Aerobic exercise means "with oxygen". Therefore, when you are running, biking, walking, swimming, and doing similar exercises, you will take in more oxygen and transfer it to your muscles. This will pump your blood, make your heart stronger, and lower your blood pressure. Set a goal to exercise 5 to 7 days a week for 30 minutes each time. If necessary, divide it into smaller pieces. If you walk, know that moderate to vigorous speeds—at least 3 miles per hour—provide the best health benefits.
This form of strength training not only allows your blood to circulate, it can also help lower blood sugar and relieve back pain. Start with your feet shoulder-width apart and your arms at your sides. Now slowly bend your hips and knees, but keep your back straight, as if you were sitting on a chair. When you return to the starting position, bend your arms to maintain balance.
Get your wardrobe to work. Compression stockings will squeeze your legs so that your blood will not stay for too long. On the contrary, it will return to your heart. Ask your doctor which length and pressure are best for you.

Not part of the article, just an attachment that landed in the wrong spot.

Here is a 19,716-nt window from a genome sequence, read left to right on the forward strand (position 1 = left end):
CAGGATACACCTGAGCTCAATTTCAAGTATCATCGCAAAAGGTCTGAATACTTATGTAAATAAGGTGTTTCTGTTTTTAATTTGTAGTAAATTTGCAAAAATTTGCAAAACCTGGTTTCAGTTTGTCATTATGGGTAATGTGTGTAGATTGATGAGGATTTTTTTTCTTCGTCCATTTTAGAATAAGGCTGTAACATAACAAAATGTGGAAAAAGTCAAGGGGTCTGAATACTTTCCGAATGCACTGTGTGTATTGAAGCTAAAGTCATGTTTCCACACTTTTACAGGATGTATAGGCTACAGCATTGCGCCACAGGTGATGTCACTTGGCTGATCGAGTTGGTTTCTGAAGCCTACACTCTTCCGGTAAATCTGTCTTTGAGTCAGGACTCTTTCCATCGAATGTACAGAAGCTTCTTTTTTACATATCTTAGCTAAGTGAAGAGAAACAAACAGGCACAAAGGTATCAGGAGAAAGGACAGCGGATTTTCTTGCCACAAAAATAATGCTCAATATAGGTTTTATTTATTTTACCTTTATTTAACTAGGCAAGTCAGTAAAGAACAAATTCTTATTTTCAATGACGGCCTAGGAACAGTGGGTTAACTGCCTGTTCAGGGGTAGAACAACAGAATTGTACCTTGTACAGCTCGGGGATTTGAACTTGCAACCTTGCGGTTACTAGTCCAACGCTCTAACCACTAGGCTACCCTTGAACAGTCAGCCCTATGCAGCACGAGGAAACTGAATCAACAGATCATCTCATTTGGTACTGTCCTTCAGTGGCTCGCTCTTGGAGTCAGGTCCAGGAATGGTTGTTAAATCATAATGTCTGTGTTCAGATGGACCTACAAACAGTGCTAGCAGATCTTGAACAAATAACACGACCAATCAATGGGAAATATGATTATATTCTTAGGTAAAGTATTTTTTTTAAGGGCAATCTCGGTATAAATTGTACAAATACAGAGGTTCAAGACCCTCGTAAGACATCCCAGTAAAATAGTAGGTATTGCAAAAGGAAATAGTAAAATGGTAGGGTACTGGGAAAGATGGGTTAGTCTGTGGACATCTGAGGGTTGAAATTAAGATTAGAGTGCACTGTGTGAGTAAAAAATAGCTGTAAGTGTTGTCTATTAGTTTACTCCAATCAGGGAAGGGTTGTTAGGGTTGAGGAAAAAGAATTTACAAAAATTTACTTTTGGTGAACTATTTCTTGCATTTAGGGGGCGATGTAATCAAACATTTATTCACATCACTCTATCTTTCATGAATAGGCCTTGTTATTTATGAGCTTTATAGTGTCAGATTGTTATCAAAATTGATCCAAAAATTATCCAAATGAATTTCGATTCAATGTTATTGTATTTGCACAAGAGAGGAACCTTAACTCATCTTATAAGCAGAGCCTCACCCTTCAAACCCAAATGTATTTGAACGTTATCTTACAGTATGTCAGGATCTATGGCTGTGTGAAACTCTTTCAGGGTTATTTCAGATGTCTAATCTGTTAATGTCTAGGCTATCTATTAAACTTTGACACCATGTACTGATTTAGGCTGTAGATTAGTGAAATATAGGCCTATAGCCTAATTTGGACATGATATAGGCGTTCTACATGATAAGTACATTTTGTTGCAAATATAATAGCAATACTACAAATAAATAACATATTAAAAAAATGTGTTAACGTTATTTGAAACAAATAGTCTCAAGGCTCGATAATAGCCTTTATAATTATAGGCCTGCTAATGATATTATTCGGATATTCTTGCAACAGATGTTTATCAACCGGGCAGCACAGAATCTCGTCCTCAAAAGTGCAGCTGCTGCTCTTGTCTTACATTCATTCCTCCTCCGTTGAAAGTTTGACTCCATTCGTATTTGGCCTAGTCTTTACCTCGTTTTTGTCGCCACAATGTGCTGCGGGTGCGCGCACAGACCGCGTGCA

Let's face it: there is no harm in eating a balanced diet. eat more fruits and vegetables. Stay away from saturated fats that can be found in red meat, chicken, cheese, and other animal sources. Avoid excessive salt. This will help keep your weight within a healthy range and control your cholesterol and blood pressure-and your arteries are unblocked.
Sweep your blood in the right direction. Take a hard, flat bristles and brush it on the dry skin. Start with your feet, slowly move upwards, and do long movements on your legs and arms. Make circles on your abdomen and lower back. Dry brushing can also remove dry skin. Do this every day before taking a shower.
This is a temporary solution, but taking a bath is a good way to start blood circulation. Warm water widens your arteries and veins, allowing more blood to pass through. Hot water or tea is also fine.